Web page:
Jamie Moyer Proving He Has Real Value Beyond the Feel Good Story

Ian CasselberryMLB Lead WriterMarch 23, 2012

Who are you calling a geezer? Jamie Moyer is chasing his 25th season in the bigs.
Who are you calling a geezer? Jamie Moyer is chasing his 25th season in the bigs.Christian Petersen/Getty Images

Regardless of the result, Jamie Moyer's start for the Colorado Rockies on Thursday night was going to be a spectacle.

At the age of 49, Moyer is attempting to win a spot in the Rockies' starting rotation. If that wasn't implausible enough, he's also approximately 16 months removed from undergoing Tommy John surgery, having torn the ulnar collateral ligament in his left elbow while pitching in the Dominican Republic.

Taking his age and condition into consideration, Moyer might as well have "Longshot" sewn on the back of his jersey in place of his last name. Yet he signed a minor-league deal with the Rockies in January, hoping to earn a job with his eighth major league team for what would be his 25th season in the bigs. 

The Rockies have an opening for the fifth spot in their rotation, so the opportunity is there. But is Moyer up to the task of beating out much younger competition for that job? He certainly looked like it on Thursday.

Facing the San Francisco Giants, Moyer was masterful. In four innings, he didn't allow a run or a hit. Perhaps more impressively, Moyer also notched four strikeouts. Of his 45 pitches, 30 of them were thrown for strikes.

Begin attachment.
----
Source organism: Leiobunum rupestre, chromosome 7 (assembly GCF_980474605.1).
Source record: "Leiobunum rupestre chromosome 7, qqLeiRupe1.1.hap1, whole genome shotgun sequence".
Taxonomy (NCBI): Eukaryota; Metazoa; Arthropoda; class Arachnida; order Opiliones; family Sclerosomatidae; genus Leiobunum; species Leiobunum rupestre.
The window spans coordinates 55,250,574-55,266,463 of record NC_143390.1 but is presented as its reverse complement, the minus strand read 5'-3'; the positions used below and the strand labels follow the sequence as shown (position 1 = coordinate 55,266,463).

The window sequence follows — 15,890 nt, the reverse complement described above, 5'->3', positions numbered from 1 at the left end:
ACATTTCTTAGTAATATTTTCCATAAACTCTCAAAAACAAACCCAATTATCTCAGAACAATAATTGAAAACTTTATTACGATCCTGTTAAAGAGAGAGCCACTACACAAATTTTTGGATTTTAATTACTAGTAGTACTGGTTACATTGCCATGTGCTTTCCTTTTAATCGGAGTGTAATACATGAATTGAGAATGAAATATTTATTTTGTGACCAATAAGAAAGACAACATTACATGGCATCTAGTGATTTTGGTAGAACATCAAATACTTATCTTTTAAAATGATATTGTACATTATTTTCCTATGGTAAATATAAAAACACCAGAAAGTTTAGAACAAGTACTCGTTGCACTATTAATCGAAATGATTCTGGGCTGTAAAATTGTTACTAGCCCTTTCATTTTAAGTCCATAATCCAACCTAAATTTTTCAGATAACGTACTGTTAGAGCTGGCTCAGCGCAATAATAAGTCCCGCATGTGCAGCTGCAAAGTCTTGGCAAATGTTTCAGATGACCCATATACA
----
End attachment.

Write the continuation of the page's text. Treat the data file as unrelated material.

Moyer likely won't pitch that well against every lineup he might face. (There were plenty of cracks from Giants fans on Twitter about how this was a typical effort for their low-scoring team. And conspiratorial theories supposing that this was an attempt to make Moyer look better so that the Rockies would add him to their rotation, and then the Giants could pound him in the regular season.)

But if he can give Colorado 20 to 25 starts and 150 innings at the back end of the rotation and provide a crafty veteran presence for a young pitching staff, Moyer won't just be a cute subject for a fluffy feature story on ESPN or the FOX pregame show. He'll make a major contribution that helps the Rockies contend in the NL West. 

If those four perfect innings on Thursday weren't enough to warrant consideration for a starting role, Moyer's chances were helped by Guillermo Moscoso's meltdown in the Rockies' other Cactus League game on Thursday. 

Moscoso, acquired this winter from the Oakland Athletics, likely pitched himself out of competition for that fifth starter spot by allowing five runs, seven hits and three walks in three innings of work against the San Diego Padres. In 11 innings this spring, he's allowed 10 runs and 17 hits, compiling a 7.36 ERA. 

But Moyer hasn't broken the tape yet in this race. Tyler Chatwood, who came over from the Los Angeles Angels in a trade for catcher Chris Ianetta, could be the favorite to win that last slot in the rotation.

The 22-year-old has pitched well this spring, allowing three runs and eight hits in seven innings of work. Chatwood threw 142 innings for the Angels last year in his rookie season, and that durability—along with the age difference, of course—could give him an edge over Moyer.

The first four spots in the Rockies' starting rotation look to be established with Jeremy Guthrie (who has been named the Opening Day starter), Gustavo Chacin, Juan Nicasio (who had neck surgery in August after taking a line drive off his head) and Drew Pomeranz (one of the pitchers acquired in the Ubaldo Jimenez trade).